The Complete Peanuts 1950-1952 is the first instalment in what is going to be a complete collection of all Peanuts daily and Sunday strips. I am struggling on how to read this – I am thinking that the best way to go about it would be to read them like they were published, one strip a day – but seeing as the comic was running for fifty years this is not an option, as at that rate, I’m not likely to live long enough to read the final volume. I can’t really see myself reading a volume in one sitting either, so I went for reading a few weeks of strips whenever I felt like it – and ended up taking over two years to finish the volume. This means I’ll have to think of another way to tackle the remaining volumes, and it means also that I after starting it that long ago, don’t really have any substantial to say on this particular volume.

The early strips are really quite different, and the main interest of this first volume is really to see how the comic settles into its groove, how the familiar characters pop up one after the other and how the characters gradually assume their familiar look, and how the strips slowly begin to take on that particular world-wise melancholy that is maybe the series main characteristic. This is a beautifully made book, and apart from the strips it contains a lengthy and very interesting interview with Charles M. Schulz – who, I was rather surprised to find out, did not like the title Peanuts at all because he did not think it was appropriate for his “dignified” comic. I find his emphasis on a category like dignity quite intriguing, and it might be worthwhile to keep that in mind while reading the series. I might even return to the subject in my post on the next volume – which hopefully it won’t take me another two years to read.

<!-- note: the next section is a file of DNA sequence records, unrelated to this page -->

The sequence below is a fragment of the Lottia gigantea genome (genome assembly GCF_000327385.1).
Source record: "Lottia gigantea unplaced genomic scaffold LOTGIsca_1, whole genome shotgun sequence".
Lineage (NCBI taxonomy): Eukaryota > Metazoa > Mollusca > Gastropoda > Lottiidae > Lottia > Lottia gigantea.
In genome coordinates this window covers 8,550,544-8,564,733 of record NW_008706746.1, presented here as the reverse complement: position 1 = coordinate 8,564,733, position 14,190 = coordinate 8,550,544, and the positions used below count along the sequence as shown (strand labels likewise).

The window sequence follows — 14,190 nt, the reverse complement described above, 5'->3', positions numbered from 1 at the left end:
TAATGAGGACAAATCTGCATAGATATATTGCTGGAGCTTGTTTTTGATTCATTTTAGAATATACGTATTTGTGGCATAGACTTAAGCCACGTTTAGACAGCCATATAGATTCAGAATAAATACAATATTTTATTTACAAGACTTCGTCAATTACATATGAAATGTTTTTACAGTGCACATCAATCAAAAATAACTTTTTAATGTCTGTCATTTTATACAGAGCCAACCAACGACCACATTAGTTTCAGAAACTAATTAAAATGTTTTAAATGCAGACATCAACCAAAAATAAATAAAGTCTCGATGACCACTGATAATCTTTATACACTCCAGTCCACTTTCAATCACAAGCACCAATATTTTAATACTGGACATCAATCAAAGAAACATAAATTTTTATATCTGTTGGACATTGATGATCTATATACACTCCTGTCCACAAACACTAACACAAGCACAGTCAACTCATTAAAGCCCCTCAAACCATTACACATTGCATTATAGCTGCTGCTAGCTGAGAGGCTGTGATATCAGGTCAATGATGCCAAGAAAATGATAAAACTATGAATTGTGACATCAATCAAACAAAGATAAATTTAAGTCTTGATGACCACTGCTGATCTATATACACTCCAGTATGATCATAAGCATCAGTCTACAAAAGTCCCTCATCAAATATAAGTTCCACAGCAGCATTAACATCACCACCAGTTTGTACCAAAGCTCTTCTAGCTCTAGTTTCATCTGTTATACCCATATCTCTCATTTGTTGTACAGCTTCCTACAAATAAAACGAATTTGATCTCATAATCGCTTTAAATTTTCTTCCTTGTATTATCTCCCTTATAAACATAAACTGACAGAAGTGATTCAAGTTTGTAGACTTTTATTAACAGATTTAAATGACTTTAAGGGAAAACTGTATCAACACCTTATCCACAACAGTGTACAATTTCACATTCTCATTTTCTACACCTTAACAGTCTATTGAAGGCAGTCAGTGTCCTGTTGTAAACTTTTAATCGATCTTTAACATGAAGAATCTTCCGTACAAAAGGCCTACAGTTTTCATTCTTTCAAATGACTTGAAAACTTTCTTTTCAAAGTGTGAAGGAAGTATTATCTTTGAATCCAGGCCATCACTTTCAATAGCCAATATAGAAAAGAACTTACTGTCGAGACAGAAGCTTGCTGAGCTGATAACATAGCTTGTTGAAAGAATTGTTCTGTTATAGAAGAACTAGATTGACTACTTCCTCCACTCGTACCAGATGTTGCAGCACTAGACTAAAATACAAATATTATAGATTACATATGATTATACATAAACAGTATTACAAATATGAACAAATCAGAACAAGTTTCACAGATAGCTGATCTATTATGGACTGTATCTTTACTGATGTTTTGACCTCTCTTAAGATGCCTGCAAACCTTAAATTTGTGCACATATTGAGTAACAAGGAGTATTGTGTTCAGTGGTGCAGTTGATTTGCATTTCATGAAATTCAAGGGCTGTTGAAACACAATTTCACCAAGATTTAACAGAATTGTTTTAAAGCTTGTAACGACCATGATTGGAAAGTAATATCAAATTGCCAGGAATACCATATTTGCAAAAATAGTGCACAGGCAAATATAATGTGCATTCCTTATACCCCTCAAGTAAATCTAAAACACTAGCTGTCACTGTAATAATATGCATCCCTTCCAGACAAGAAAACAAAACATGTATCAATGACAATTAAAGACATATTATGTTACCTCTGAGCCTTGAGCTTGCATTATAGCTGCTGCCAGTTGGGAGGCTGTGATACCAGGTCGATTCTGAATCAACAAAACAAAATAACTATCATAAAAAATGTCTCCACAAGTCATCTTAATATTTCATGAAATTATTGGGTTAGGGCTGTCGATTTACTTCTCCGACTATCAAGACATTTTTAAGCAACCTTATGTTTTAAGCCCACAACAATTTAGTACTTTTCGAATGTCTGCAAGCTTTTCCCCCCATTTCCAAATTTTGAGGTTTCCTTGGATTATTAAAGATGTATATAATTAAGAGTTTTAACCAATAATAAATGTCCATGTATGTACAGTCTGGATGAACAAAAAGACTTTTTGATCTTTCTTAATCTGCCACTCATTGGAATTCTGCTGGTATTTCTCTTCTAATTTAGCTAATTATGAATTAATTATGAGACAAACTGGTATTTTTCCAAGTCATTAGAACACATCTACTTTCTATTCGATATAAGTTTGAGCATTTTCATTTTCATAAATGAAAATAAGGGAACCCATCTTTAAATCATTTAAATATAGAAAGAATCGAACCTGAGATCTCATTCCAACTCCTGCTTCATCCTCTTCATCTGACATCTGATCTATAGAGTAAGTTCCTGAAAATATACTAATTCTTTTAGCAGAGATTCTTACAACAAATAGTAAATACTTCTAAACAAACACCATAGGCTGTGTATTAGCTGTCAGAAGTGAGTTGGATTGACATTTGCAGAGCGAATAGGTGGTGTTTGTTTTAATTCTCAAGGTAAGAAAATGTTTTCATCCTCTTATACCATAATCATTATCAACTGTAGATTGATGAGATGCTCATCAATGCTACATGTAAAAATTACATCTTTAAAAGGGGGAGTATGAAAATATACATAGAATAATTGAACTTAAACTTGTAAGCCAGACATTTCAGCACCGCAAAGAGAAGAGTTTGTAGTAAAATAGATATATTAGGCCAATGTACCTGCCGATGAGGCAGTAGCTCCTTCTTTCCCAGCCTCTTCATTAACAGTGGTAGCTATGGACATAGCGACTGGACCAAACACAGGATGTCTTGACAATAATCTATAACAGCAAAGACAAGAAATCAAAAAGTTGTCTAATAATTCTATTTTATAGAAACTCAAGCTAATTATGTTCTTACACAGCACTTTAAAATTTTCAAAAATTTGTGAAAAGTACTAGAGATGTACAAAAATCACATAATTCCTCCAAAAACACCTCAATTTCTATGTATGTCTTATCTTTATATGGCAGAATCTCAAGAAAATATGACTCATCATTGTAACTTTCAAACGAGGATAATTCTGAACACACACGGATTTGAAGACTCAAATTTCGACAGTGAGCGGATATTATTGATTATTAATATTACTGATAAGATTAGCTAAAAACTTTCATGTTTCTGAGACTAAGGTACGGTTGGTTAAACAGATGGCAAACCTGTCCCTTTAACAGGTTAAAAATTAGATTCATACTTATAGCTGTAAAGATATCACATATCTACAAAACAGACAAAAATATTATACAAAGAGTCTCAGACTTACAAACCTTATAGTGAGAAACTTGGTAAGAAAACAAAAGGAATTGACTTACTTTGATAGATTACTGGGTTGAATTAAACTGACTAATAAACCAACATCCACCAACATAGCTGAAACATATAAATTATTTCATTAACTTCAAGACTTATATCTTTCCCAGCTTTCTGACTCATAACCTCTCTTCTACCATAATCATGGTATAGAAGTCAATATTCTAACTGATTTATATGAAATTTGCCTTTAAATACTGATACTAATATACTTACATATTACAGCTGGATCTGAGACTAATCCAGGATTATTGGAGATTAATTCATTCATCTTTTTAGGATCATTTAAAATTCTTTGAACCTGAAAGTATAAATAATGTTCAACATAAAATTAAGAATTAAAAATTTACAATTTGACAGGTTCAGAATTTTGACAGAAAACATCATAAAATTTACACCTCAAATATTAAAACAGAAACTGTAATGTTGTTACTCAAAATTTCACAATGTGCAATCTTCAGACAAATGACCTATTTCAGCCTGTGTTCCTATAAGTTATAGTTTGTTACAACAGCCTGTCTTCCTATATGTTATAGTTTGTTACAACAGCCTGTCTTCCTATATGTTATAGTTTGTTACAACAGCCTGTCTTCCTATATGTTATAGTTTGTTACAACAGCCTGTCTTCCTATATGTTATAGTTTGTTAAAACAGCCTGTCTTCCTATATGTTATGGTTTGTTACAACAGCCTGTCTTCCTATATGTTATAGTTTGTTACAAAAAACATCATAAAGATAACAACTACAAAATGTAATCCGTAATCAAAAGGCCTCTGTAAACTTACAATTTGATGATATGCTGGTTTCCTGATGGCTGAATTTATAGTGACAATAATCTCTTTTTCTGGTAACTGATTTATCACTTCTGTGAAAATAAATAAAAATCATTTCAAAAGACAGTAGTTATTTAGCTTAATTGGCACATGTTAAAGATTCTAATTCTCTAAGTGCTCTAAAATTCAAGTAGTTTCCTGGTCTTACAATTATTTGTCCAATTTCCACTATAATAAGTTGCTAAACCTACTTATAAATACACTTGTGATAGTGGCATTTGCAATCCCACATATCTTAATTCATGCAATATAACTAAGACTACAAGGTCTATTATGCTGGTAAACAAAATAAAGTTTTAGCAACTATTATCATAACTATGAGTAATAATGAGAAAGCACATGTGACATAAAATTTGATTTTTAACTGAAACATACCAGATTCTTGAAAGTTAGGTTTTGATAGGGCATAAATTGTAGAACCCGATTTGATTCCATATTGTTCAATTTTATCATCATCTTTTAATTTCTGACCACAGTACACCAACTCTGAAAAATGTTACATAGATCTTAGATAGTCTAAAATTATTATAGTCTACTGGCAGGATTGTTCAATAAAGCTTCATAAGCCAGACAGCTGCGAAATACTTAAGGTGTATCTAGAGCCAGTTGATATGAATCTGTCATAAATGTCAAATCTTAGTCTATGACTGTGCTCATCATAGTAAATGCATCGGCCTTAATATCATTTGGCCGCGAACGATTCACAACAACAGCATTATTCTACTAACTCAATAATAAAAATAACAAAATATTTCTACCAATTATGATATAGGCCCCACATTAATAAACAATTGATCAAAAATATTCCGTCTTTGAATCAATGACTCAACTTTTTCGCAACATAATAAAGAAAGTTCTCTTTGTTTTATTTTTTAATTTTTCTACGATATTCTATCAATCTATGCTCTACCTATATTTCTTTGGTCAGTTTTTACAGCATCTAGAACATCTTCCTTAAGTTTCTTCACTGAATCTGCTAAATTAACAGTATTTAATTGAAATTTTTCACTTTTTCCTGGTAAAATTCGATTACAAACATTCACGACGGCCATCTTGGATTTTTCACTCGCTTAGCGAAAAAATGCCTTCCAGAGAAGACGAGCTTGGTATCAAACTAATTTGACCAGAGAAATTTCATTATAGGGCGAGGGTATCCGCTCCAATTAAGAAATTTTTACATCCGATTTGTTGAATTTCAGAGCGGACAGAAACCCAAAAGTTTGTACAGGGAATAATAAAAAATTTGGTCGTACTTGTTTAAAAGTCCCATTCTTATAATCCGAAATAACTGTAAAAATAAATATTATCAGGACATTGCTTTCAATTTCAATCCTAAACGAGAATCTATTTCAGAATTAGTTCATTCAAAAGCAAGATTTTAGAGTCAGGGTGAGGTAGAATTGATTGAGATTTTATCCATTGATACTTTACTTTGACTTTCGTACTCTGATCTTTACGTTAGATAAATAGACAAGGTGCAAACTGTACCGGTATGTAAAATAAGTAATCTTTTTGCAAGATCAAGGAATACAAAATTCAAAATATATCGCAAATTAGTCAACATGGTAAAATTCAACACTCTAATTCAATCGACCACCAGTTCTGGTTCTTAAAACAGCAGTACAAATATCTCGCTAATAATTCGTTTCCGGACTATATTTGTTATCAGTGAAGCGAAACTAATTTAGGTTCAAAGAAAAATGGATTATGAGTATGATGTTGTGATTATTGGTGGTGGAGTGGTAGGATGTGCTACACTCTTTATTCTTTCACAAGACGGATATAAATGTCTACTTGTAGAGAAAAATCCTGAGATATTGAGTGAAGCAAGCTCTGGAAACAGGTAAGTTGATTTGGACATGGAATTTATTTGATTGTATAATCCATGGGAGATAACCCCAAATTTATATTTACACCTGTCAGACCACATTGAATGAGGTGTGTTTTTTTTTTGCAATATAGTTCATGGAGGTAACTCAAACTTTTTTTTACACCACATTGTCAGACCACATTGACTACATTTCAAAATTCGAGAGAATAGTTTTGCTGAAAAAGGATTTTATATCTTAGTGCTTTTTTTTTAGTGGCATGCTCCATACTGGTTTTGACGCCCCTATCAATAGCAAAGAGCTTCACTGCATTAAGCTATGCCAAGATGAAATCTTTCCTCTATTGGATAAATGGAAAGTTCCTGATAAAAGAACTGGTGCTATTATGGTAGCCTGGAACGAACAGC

Larou | Nov 14, 2012 |
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Charles M. Schulzprimary authorall editionscalculated
Keillor, GarrisonIntroductionsecondary authorall editionsconfirmed
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Well! Here comes ol' Charlie Brown!
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Amazon.com Amazon.com Review (ISBN 156097589X, Hardcover)

Good grief! The Complete Peanuts 1950-1952 launches the most ambitious and most important project in the comics and cartooning genre: over a period of 12 years, Fantagraphics Books will release every daily and Sunday strip of Charles M. Schulz's "Peanuts," the best-known and best-loved series in the world. Most everyone with an interest in its history has seen the very first strip ("Good ol' Charlie Brown... How I hate him!"), but this first volume follows it up with 287 pages (three daily strips or one Sunday per page) of vintage material in chronological order. "Peanuts" was unique at the time for portraying kids who seemed like real kids, but they also had a wisdom beyond their years, embodied especially by the lovable loser, Charlie Brown, who even in these early years has lost 4000 checker games in a row. We see him don his familiar jagged-stripe shirt for the first time (December 1950) and, at the age of 4, at his peak as a babe magnet. Shermy is the other significant boy, and the girls in their lives are Patty (not to be confused with Peppermint Patty) and Violet. Schroeder is an infant who has learned to sit up in order to play Beethoven on his toy piano. Snoopy is an anthropomorphic dog who plays baseball (April 1952) and has his own thoughts (October 1952). In March 1952 we meet a bug-eyed Lucy, who by November has been designated "Miss Fuss-Budget of 1952" and is pulling the football away from Charlie Brown (Violet had done it a year earlier). Her baby brother Linus arrives in July 1952. The book itself is beautifully packaged, the strips printed large and clear on high-quality paper and accompanied by an in-depth essay by David Michaelis, a 1987 interview with Schulz, an introduction by Garrison Keillor, and even an index of characters and subjects. It's so well-done that any reader will be impatient for the rest of the series, but in the meantime this is a book to savor. --David Horiuchi

(retrieved from Amazon Thu, 12 Mar 2015 18:00:58 -0400)

Collects all the "Peanuts" comic strips as originally published in newspapers, including both daily and Sunday strips.

(summary from another edition)

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Canongate Books